Captain F. W. Smith Cleburne, a professional engineer, who came to Knockaloe as a regimental officer with a company of National Reserves, was later seconded for the purpose of taking up the position of Camp Engineer. He was responsible for the electric lighting of the entire Camp, and for the Sewage Pumping Station, for the introduction and installation of both of which systems he was largely responsible. He was a most reliable officer, and his engineering skill produced a most satisfactory power station and electrical installation at the Camp. His health was never good during the time he was at Knockaloe, and, to the regret of all who knew him, he died shortly after the Camp was closed, following the signing of the Armistice.

The drainage system which was finally adopted for the Camp, after two or three other processes had been tried with not very satisfactory results, was to allow the sewage to gravitate to a certain point, and then, by means of an electric pumping station, to pump it over the cliff 9 into the sea.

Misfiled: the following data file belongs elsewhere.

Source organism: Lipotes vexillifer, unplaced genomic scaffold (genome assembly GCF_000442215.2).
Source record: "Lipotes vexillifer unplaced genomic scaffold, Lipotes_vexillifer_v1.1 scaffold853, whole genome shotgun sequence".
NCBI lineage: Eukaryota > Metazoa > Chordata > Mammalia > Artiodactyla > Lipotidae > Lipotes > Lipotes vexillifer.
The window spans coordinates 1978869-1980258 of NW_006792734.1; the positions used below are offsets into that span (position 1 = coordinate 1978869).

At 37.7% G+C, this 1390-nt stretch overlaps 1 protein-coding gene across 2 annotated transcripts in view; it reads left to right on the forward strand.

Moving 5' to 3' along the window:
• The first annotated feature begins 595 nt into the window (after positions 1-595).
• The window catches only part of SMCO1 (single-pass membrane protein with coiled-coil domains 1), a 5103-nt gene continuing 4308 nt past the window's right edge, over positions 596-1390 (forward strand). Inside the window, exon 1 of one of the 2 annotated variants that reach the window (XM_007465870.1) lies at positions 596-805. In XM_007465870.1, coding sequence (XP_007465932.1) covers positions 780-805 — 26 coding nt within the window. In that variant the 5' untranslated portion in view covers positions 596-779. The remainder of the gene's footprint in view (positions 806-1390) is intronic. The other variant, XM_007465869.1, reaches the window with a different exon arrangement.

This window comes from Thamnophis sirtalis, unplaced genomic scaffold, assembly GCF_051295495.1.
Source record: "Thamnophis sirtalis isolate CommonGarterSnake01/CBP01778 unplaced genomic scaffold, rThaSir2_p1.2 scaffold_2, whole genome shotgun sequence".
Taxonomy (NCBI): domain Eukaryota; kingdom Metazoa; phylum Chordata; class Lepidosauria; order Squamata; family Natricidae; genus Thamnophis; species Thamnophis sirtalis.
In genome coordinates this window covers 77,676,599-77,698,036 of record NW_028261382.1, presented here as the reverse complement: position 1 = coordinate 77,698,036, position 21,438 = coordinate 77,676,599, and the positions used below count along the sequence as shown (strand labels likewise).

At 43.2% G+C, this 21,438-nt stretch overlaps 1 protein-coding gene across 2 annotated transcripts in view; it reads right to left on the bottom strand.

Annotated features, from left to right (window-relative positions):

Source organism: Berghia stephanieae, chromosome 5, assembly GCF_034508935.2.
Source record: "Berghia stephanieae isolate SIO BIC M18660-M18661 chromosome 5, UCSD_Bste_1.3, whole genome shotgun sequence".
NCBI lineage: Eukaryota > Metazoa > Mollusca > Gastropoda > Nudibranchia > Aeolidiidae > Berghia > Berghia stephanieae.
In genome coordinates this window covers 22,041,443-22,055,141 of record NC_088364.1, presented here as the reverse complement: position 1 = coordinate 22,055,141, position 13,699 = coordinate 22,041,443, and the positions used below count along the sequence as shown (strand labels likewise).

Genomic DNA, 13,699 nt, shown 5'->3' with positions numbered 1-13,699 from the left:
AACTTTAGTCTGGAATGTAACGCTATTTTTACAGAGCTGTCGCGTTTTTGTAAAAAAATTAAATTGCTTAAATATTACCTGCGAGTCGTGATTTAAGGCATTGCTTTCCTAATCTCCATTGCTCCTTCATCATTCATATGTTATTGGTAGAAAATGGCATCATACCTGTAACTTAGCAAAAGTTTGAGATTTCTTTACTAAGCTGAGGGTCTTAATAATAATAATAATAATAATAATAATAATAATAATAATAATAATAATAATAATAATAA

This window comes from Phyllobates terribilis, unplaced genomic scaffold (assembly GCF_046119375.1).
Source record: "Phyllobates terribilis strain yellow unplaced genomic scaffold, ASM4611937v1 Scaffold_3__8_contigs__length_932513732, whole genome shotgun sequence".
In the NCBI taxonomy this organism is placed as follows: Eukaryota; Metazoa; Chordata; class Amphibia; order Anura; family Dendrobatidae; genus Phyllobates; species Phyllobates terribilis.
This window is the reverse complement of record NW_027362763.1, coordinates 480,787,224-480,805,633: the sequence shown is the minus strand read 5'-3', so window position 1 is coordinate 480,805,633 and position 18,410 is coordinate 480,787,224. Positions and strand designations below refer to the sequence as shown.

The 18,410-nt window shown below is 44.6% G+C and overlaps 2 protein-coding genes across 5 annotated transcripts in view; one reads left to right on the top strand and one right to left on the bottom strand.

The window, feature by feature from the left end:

In addition to the departments of the Camp Quartermaster, the Works Officer, the Camp Engineer, and the Messing Superintendent, all of which were Civilian Departments under the direct control of Government Office, there were also formed the following minor Civilian Departments under the same control, viz. : the Camp Audit (Mr. Arthur Brittain in charge) ; Transport (Captain C. Fox and Mr. Forrester in charge); Censoring 10(Mr. A. Knox and Mr. W. M. Holmes in charge) ; Special Intelligence (Mr. J. Madigan, late of the Criminal Investigation Department, Metropolitan Police, in charge) ; and the Camp Bank (Mr. A. Harris, Chief Purser). The function of the Chief Purser was to take charge of the prisoners’ private cash as received at the Camp, and to make issues to them in accordance with regulations. There was also the Canteen Department, under the charge, first, of Mr. J. Hotchkiss, and, later, of Mr. J. Ogden. The system ultimately adopted in regard to the prisoners’ canteens was that each compound had its own canteen, worked and maintained by the prisoners themselves, who distributed the profits as they pleased. The prisoners’ committees were, however, only allowed to draw the stores for their canteens from a central depot in the Camp, which was managed by the Canteen Manager appointed by the Government. In ordering stores in bulk for the canteen, the Government retained a percentage of the difference between the purchase and selling prices sufficient to defray the cost of the administrative expenses of the central stores . The advantage of this system was that the Government could maintain complete control over the articles supplied to the prisoners’ canteens, which, as food shortages arose, became a most necessary procedure.